Timing is everything. That age-old adage is never truer than while you’re considering when to sell a business. Timing is one of the most critical factors in the succession game—timing as it pertains to you, the business owner, and to the company you’ve created and built.
Is it the right time to sell for you, and is it the right time for your company?
There are many reasons that factor in when to sell a business. Maybe you’re looking for new opportunities or business ventures. Perhaps you no longer have the time to devote to the business, or you’ve realized that you are no longer the right person to bring your company to the next level. Maybe you’re nearing retirement and would like to spend more time with family. Or perhaps there are other personal or external reasons motivating you.
It’s also important to keep in mind that nobody can run their business forever, and at some point, everyone will need to exit. You want to ensure that you have the appropriate plan in place.
Whatever the reason, it’s essential to ensure that you are ready to take the next step. You’ve worked hard and spent years creating and building your business. As the owner, you must ask yourself: are you comfortable handing the reins to someone else? Will you have any remorse once you successfully sell the business? Do you know what is next on the horizon for you?
Only you can honestly answer these questions, and it’s important to spend some time considering what selling your company will mean for you and your future. You must be fully committed to selling.
Timing: Your Business
Once you feel ready to move forward with the significant decision to sell, there are a number of other factors that will—and should—influence your choice of when to sell a business. The “when to sell” is different for every entrepreneur, and for every company.
There are several considerations that can help guide you to ensure that your company is in the best position to sell—and in a position to maximize your outcome. These elements are not all fundamental, but they can help to establish an understanding of what your optimal position may be, now or in the future.
1. The company is in a growth phase.
In order to get the best price for your business, it’s important to ensure your business is in a phase of growth—that it’s neither plateauing nor declining. Ideally, you want to establish that your business’ recent performance is strong enough to attract a buyer and sell at a favorable price. Future revenue projections should be good, and there should be a historical upward pattern of growth.
In sum, people might ask you, “Why on earth are you selling now?” So, why are you? Because it's better to sell too early than too late. You’re selling now because your business—and the market—are in the most favorable position to do so.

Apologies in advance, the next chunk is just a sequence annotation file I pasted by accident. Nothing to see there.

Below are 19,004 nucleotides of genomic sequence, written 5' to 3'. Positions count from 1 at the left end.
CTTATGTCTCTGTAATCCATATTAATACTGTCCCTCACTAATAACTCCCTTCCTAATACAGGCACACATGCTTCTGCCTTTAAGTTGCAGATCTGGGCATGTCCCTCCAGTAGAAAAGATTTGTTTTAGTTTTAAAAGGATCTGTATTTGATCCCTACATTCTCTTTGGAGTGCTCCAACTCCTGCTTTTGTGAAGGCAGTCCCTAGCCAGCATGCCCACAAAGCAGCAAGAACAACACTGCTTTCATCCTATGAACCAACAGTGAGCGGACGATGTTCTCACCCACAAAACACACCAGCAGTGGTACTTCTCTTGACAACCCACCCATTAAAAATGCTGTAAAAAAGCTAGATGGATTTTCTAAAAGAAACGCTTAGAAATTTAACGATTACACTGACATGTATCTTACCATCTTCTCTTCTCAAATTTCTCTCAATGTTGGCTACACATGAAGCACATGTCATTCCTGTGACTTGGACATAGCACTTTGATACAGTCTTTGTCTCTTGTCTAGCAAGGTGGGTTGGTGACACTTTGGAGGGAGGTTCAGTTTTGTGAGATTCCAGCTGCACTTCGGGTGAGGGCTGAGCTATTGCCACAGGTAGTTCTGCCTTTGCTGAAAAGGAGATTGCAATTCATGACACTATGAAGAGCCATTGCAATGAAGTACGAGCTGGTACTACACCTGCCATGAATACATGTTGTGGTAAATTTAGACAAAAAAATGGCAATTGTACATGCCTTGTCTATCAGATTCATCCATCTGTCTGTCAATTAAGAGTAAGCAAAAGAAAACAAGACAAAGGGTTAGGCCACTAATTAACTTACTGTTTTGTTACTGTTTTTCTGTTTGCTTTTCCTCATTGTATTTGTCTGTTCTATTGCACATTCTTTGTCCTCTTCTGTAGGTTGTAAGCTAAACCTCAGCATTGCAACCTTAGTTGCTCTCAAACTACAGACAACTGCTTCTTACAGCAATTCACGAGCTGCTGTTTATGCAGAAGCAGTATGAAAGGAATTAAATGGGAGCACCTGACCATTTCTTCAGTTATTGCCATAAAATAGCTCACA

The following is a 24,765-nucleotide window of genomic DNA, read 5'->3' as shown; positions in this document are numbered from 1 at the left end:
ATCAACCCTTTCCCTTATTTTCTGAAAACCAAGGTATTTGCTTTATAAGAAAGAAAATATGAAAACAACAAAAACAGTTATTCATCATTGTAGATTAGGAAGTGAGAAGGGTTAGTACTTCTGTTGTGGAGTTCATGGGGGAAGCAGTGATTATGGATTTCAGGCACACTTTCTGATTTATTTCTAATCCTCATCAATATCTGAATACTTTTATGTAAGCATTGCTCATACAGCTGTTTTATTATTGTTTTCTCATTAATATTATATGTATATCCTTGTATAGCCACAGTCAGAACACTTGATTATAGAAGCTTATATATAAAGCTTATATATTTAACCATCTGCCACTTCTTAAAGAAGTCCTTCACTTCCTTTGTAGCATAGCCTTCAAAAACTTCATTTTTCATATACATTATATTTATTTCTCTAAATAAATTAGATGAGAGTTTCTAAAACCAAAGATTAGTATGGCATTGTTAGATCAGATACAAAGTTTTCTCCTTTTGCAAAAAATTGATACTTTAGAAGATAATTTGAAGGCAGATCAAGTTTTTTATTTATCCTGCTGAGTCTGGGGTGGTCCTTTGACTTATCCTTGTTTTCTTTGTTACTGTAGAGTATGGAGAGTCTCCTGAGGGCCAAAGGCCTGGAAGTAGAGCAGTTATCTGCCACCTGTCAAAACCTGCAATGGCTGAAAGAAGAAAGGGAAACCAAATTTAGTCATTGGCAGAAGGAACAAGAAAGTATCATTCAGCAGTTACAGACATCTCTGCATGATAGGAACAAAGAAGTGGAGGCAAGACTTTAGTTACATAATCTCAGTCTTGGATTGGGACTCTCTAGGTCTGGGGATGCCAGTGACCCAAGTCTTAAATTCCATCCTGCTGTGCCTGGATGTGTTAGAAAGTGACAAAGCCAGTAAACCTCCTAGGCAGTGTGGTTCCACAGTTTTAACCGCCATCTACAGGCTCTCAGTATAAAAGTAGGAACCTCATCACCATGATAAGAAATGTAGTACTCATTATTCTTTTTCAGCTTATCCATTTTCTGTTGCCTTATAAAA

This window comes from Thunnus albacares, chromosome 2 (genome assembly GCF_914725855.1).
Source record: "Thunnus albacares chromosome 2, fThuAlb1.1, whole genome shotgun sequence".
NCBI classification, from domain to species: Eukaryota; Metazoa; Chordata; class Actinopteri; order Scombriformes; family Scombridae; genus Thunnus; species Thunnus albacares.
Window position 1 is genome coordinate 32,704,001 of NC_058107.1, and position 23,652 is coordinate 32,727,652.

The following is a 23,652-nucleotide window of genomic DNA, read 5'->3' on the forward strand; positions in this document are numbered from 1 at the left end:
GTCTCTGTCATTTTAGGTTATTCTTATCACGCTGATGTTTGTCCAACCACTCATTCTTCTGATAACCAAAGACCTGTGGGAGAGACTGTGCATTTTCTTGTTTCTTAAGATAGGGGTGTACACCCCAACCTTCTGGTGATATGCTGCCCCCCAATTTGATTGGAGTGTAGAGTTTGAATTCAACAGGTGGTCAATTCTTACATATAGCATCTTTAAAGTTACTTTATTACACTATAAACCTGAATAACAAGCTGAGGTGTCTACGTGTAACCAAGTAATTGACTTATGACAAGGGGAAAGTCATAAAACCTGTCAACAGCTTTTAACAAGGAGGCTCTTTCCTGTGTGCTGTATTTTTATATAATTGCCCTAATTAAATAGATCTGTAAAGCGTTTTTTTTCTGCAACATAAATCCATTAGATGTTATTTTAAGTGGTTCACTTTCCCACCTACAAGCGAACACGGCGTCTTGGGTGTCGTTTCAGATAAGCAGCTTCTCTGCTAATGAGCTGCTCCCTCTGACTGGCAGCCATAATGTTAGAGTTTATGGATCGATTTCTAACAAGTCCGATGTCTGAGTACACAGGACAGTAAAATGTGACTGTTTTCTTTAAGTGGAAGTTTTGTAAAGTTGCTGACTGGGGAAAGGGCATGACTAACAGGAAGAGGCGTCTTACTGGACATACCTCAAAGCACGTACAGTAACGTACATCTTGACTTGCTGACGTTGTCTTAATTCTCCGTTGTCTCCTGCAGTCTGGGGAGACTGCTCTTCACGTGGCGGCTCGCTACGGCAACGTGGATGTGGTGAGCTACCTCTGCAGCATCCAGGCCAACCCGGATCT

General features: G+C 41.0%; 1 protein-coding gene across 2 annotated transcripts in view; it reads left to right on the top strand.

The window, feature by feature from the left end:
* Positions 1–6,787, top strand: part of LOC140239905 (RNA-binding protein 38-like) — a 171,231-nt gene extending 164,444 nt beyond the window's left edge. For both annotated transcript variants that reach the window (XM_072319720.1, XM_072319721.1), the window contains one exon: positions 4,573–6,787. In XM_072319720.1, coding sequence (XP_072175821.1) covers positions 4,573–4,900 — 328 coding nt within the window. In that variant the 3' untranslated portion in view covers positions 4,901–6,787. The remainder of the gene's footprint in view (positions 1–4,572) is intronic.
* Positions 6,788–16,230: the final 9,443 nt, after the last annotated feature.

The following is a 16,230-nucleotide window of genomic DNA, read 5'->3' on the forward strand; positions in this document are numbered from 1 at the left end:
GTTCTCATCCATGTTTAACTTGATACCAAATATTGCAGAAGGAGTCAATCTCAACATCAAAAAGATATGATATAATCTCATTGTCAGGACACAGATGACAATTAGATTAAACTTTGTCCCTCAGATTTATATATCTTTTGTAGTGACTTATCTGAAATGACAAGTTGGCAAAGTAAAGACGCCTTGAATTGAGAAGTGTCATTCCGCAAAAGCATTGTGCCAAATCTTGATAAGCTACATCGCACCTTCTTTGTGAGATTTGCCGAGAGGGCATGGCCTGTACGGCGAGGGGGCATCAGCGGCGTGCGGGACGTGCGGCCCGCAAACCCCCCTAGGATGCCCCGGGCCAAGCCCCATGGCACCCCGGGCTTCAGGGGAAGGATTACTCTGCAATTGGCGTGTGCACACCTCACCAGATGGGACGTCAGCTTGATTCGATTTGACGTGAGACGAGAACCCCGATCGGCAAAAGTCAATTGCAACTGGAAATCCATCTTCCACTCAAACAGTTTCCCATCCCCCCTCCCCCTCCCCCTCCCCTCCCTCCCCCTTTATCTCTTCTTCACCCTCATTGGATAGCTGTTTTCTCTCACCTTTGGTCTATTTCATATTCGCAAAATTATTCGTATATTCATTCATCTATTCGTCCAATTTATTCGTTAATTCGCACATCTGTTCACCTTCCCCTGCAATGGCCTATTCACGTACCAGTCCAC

2. You’re not selling from a negative place.
If it’s possible, you want to ensure you aren’t selling from a desperate position. Doing so will likely mean you won’t be in a good negotiating position. You’ll face more limitations (in terms of types of offers), you’ll feel rushed to complete a sale, and ultimately you will likely forgo the true value of the business. In most cases, you may be better off restructuring or refocusing your company, and revisiting the idea of a sale when conditions are more optimal.
3. You are prepared.
It’s critical to have your overall general business activities in good shape: business records, tax returns, and outstanding liabilities should all be up to date, and you should have a clear understanding of and realistic expectations about the value of your business. In short, all your ducks should be in a row. Doing so will make the selling process much easier for you, and you’ll have a higher rate of success.
4. Economic conditions are favorable.
Economic conditions are generally outside of your realm of control, but ideally, market and industry trends should be positive, and the current outlook for your business, your industry, and the geographical region you serve should be good.
What if I’m not ready? What are my other options?
Selling your business outright isn’t always the best option, and it’s important to consider all avenues and opportunities that may be available to you. Perhaps you may decide to sell a portion of the business, giving you more cash flow or the opportunity to refocus the direction of your company.
For instance, stepping down from a leadership position and finding a new CEO to replace you may ring truer to you—you’d still own a portion of the business, but could take a step back to put your energies elsewhere. Or maybe your business has served its purpose, and now it’s time to move on.
Deciding to sell a business is one of the most important decisions a business owner makes in their career and is not something to be rushed. Reflecting on your reasons to sell—and making sure the time is right for you and your company—are important first steps. Doing so will help you define your goals more clearly and give you direction as you embark on the sale of your company.